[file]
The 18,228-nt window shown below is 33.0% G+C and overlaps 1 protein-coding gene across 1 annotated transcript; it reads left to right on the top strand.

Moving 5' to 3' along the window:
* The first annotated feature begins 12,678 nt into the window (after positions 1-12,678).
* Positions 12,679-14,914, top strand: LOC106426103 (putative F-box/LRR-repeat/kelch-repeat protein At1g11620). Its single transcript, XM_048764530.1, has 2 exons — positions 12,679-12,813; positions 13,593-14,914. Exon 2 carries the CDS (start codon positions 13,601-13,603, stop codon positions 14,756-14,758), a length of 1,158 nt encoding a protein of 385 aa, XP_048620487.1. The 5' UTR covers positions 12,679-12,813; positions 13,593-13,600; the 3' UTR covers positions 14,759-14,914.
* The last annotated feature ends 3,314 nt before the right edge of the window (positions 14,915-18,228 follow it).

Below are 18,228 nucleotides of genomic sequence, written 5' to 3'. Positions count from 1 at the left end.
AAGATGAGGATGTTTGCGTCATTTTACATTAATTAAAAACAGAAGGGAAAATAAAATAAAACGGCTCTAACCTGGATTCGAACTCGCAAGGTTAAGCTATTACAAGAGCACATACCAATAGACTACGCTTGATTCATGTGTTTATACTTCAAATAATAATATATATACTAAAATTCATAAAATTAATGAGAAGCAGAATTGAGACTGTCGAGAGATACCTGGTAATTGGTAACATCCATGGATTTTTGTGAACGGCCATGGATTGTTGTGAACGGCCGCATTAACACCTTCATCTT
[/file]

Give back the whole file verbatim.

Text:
The 18,228-nt window shown below is 33.0% G+C and overlaps 1 protein-coding gene across 1 annotated transcript; it reads left to right on the top strand.

Moving 5' to 3' along the window:
* The first annotated feature begins 12,678 nt into the window (after positions 1-12,678).
* Positions 12,679-14,914, top strand: LOC106426103 (putative F-box/LRR-repeat/kelch-repeat protein At1g11620). Its single transcript, XM_048764530.1, has 2 exons — positions 12,679-12,813; positions 13,593-14,914. Exon 2 carries the CDS (start codon positions 13,601-13,603, stop codon positions 14,756-14,758), a length of 1,158 nt encoding a protein of 385 aa, XP_048620487.1. The 5' UTR covers positions 12,679-12,813; positions 13,593-13,600; the 3' UTR covers positions 14,759-14,914.
* The last annotated feature ends 3,314 nt before the right edge of the window (positions 14,915-18,228 follow it).

Below are 18,228 nucleotides of genomic sequence, written 5' to 3'. Positions count from 1 at the left end.
AAGATGAGGATGTTTGCGTCATTTTACATTAATTAAAAACAGAAGGGAAAATAAAATAAAACGGCTCTAACCTGGATTCGAACTCGCAAGGTTAAGCTATTACAAGAGCACATACCAATAGACTACGCTTGATTCATGTGTTTATACTTCAAATAATAATATATATACTAAAATTCATAAAATTAATGAGAAGCAGAATTGAGACTGTCGAGAGATACCTGGTAATTGGTAACATCCATGGATTTTTGTGAACGGCCATGGATTGTTGTGAACGGCCGCATTAACACCTTCATCTT